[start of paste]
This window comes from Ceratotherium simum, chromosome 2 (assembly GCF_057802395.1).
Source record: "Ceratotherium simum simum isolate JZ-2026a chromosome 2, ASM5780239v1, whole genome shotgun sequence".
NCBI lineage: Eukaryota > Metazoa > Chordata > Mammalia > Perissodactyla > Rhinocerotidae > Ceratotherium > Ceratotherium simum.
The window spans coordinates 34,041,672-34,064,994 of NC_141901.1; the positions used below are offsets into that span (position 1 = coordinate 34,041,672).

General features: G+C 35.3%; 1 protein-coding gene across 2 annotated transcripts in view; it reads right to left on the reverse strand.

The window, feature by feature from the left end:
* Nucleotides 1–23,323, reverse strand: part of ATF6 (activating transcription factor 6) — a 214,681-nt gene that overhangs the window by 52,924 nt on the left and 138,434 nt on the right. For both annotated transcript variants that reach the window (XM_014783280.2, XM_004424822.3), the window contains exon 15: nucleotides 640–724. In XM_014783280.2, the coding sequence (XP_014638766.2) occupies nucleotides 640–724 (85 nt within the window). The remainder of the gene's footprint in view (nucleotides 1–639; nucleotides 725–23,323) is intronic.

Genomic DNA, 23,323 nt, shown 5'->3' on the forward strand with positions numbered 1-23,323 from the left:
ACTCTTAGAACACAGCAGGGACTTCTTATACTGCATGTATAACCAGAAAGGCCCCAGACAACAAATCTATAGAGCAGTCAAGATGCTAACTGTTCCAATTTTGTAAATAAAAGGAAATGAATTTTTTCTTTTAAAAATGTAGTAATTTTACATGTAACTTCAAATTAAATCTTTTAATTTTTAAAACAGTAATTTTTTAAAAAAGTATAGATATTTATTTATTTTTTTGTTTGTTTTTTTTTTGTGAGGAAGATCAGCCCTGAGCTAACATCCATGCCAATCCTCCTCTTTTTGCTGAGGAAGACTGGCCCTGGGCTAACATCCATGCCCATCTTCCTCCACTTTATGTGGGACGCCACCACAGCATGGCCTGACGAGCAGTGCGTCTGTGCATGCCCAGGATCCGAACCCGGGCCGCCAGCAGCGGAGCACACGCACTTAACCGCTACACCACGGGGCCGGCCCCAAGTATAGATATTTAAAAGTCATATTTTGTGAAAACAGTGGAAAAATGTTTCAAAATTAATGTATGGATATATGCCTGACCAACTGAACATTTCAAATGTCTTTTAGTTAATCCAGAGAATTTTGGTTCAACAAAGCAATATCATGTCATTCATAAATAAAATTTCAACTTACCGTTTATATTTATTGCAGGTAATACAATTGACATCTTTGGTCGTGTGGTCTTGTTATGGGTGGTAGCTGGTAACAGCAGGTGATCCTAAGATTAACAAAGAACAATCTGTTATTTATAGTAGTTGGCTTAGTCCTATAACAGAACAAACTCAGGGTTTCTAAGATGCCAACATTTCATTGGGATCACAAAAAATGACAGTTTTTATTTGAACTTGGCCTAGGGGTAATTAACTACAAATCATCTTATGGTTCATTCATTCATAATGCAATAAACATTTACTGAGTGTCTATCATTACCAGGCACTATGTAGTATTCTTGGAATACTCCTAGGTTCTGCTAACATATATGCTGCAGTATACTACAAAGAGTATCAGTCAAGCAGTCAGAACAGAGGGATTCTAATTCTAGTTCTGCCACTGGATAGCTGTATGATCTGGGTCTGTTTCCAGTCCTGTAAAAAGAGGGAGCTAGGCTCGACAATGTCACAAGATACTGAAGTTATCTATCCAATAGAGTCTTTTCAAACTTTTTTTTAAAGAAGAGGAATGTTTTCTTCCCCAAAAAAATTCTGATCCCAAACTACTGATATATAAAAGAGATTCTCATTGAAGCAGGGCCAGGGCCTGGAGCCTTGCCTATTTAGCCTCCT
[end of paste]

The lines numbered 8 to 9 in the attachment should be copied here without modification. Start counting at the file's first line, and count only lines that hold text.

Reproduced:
Genomic DNA, 23,323 nt, shown 5'->3' on the forward strand with positions numbered 1-23,323 from the left:
ACTCTTAGAACACAGCAGGGACTTCTTATACTGCATGTATAACCAGAAAGGCCCCAGACAACAAATCTATAGAGCAGTCAAGATGCTAACTGTTCCAATTTTGTAAATAAAAGGAAATGAATTTTTTCTTTTAAAAATGTAGTAATTTTACATGTAACTTCAAATTAAATCTTTTAATTTTTAAAACAGTAATTTTTTAAAAAAGTATAGATATTTATTTATTTTTTTGTTTGTTTTTTTTTTGTGAGGAAGATCAGCCCTGAGCTAACATCCATGCCAATCCTCCTCTTTTTGCTGAGGAAGACTGGCCCTGGGCTAACATCCATGCCCATCTTCCTCCACTTTATGTGGGACGCCACCACAGCATGGCCTGACGAGCAGTGCGTCTGTGCATGCCCAGGATCCGAACCCGGGCCGCCAGCAGCGGAGCACACGCACTTAACCGCTACACCACGGGGCCGGCCCCAAGTATAGATATTTAAAAGTCATATTTTGTGAAAACAGTGGAAAAATGTTTCAAAATTAATGTATGGATATATGCCTGACCAACTGAACATTTCAAATGTCTTTTAGTTAATCCAGAGAATTTTGGTTCAACAAAGCAATATCATGTCATTCATAAATAAAATTTCAACTTACCGTTTATATTTATTGCAGGTAATACAATTGACATCTTTGGTCGTGTGGTCTTGTTATGGGTGGTAGCTGGTAACAGCAGGTGATCCTAAGATTAACAAAGAACAATCTGTTATTTATAGTAGTTGGCTTAGTCCTATAACAGAACAAACTCAGGGTTTCTAAGATGCCAACATTTCATTGGGATCACAAAAAATGACAGTTTTTATTTGAACTTGGCCTAGGGGTAATTAACTACAAATCATCTTATGGTTCATTCATTCATAATGCAATAAACATTTACTGAGTGTCTATCATTACCAGGCACTATGTAGTATTCTTGGAATACTCCTAGGTTCTGCTAACATATATGCTGCAGTATACTACAAAGAGTATCAGTCAAGCAGTCAGAACAGAGGGATTCTAATTCTAGTTCTGCCACTGGATAGCTGTATGATCTGGGTCTGTTTCCAGTCCTGTAAAAAGAGGGAGCTAGGCTCGACAATGTCACAAGATACTGAAGTTATCTATCCAATAGAGTCTTTTCAAACTTTTTTTTAAAGAAGAGGAATGTTTTCTTCCCCAAAAAAATTCTGATCCCAAACTACTGATATATAAAAGAGATTCTCATTGAAGCAGGGCCAGGGCCTGGAGCCTTGCCTATTTAGCCTCCT